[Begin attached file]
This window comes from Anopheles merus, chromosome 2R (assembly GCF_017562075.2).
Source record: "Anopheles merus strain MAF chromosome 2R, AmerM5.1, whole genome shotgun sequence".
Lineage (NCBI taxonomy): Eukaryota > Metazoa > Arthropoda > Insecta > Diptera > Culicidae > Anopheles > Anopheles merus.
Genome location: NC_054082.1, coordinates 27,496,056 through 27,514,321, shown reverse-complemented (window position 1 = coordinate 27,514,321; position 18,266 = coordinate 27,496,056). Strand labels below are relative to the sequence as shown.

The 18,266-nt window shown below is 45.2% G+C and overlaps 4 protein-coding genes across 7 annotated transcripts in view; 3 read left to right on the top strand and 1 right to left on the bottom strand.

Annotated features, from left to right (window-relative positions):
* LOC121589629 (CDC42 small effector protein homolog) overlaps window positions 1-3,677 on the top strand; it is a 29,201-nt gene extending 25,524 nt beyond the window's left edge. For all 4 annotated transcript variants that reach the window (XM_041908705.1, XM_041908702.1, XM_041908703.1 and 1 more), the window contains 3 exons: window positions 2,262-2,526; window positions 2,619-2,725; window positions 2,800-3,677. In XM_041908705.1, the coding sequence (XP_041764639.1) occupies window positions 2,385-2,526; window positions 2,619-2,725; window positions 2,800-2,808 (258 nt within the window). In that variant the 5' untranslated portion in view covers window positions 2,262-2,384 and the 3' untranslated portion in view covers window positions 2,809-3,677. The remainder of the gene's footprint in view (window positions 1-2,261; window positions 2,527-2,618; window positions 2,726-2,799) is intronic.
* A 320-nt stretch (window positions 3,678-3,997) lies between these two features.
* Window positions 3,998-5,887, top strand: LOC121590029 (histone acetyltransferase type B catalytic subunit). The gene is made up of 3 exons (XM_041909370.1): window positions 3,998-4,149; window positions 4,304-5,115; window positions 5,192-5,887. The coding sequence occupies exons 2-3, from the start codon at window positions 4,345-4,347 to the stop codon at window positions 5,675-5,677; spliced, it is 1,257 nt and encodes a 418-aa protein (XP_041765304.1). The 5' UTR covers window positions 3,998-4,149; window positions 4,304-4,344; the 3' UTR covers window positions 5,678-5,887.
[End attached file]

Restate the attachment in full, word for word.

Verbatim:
This window comes from Anopheles merus, chromosome 2R (assembly GCF_017562075.2).
Source record: "Anopheles merus strain MAF chromosome 2R, AmerM5.1, whole genome shotgun sequence".
Lineage (NCBI taxonomy): Eukaryota > Metazoa > Arthropoda > Insecta > Diptera > Culicidae > Anopheles > Anopheles merus.
Genome location: NC_054082.1, coordinates 27,496,056 through 27,514,321, shown reverse-complemented (window position 1 = coordinate 27,514,321; position 18,266 = coordinate 27,496,056). Strand labels below are relative to the sequence as shown.

The 18,266-nt window shown below is 45.2% G+C and overlaps 4 protein-coding genes across 7 annotated transcripts in view; 3 read left to right on the top strand and 1 right to left on the bottom strand.

Annotated features, from left to right (window-relative positions):
* LOC121589629 (CDC42 small effector protein homolog) overlaps window positions 1-3,677 on the top strand; it is a 29,201-nt gene extending 25,524 nt beyond the window's left edge. For all 4 annotated transcript variants that reach the window (XM_041908705.1, XM_041908702.1, XM_041908703.1 and 1 more), the window contains 3 exons: window positions 2,262-2,526; window positions 2,619-2,725; window positions 2,800-3,677. In XM_041908705.1, the coding sequence (XP_041764639.1) occupies window positions 2,385-2,526; window positions 2,619-2,725; window positions 2,800-2,808 (258 nt within the window). In that variant the 5' untranslated portion in view covers window positions 2,262-2,384 and the 3' untranslated portion in view covers window positions 2,809-3,677. The remainder of the gene's footprint in view (window positions 1-2,261; window positions 2,527-2,618; window positions 2,726-2,799) is intronic.
* A 320-nt stretch (window positions 3,678-3,997) lies between these two features.
* Window positions 3,998-5,887, top strand: LOC121590029 (histone acetyltransferase type B catalytic subunit). The gene is made up of 3 exons (XM_041909370.1): window positions 3,998-4,149; window positions 4,304-5,115; window positions 5,192-5,887. The coding sequence occupies exons 2-3, from the start codon at window positions 4,345-4,347 to the stop codon at window positions 5,675-5,677; spliced, it is 1,257 nt and encodes a 418-aa protein (XP_041765304.1). The 5' UTR covers window positions 3,998-4,149; window positions 4,304-4,344; the 3' UTR covers window positions 5,678-5,887.